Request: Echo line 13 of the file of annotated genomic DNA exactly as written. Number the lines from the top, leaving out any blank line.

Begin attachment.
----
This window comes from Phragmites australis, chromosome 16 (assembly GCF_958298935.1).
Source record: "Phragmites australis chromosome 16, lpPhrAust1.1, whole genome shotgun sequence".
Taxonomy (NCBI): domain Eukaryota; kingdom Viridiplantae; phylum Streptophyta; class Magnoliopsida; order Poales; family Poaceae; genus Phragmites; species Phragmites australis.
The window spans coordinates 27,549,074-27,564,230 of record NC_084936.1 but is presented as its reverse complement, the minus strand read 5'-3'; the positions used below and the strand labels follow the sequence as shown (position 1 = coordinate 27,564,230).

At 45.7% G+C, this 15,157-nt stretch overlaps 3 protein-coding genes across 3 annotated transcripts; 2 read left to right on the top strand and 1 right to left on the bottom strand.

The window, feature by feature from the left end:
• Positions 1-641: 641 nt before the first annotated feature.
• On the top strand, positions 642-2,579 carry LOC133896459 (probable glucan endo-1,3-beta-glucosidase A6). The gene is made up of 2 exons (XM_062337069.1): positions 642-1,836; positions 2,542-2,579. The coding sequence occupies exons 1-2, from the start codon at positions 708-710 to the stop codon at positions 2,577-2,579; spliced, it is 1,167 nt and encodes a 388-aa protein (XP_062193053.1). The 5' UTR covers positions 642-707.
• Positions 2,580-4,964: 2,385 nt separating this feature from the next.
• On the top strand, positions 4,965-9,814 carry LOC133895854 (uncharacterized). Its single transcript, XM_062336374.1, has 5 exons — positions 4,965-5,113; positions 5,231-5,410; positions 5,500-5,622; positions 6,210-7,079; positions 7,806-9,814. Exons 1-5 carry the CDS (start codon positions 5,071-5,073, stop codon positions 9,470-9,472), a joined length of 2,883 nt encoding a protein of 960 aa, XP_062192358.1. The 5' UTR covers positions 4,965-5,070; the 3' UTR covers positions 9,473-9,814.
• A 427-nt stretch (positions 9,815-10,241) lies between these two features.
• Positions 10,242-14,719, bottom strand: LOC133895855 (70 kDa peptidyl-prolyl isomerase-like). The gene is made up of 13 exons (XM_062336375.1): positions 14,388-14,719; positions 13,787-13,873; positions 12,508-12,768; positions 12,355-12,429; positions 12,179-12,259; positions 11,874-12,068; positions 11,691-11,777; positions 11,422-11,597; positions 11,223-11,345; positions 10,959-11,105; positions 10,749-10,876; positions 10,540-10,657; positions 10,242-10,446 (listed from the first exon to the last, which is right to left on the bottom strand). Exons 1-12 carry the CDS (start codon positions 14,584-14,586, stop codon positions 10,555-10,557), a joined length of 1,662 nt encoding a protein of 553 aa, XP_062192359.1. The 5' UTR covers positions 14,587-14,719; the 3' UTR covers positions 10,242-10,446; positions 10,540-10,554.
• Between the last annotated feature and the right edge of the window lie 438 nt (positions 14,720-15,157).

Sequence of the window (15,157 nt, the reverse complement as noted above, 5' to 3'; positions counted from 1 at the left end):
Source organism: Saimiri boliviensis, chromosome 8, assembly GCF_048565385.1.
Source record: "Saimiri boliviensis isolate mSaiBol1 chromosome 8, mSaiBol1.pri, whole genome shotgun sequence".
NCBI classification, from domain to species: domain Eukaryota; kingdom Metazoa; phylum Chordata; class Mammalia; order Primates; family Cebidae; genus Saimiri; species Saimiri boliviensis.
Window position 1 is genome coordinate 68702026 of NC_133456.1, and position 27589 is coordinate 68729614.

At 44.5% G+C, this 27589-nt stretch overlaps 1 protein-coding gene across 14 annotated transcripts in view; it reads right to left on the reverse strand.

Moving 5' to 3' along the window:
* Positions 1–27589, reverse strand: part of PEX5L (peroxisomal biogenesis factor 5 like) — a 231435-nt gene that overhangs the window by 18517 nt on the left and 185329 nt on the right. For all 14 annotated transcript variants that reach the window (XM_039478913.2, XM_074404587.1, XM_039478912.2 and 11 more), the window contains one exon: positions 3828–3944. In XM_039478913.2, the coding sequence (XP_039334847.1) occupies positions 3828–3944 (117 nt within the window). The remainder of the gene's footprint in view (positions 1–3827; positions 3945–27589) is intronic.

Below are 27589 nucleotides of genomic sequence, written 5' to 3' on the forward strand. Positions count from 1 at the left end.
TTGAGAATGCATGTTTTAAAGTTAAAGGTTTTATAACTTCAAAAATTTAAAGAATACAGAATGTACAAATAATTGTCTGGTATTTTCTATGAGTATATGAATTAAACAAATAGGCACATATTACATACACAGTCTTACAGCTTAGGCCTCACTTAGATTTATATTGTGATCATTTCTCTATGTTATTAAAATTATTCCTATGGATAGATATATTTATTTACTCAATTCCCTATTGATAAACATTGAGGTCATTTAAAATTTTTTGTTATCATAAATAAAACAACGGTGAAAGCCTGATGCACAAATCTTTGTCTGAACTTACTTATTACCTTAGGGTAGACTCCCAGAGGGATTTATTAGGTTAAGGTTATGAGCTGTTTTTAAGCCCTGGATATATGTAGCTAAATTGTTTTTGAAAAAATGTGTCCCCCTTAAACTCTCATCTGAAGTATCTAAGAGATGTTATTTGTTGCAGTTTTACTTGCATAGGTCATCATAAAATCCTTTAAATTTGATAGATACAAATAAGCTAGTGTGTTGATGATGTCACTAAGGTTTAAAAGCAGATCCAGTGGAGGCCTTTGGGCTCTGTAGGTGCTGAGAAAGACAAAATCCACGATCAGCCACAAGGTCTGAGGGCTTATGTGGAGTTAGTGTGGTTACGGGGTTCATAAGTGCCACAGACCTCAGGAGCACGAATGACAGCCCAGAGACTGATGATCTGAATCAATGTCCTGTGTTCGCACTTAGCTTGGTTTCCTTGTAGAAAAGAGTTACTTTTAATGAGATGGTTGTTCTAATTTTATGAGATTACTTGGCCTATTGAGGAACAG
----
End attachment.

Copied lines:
• Between the last annotated feature and the right edge of the window lie 438 nt (positions 14,720-15,157).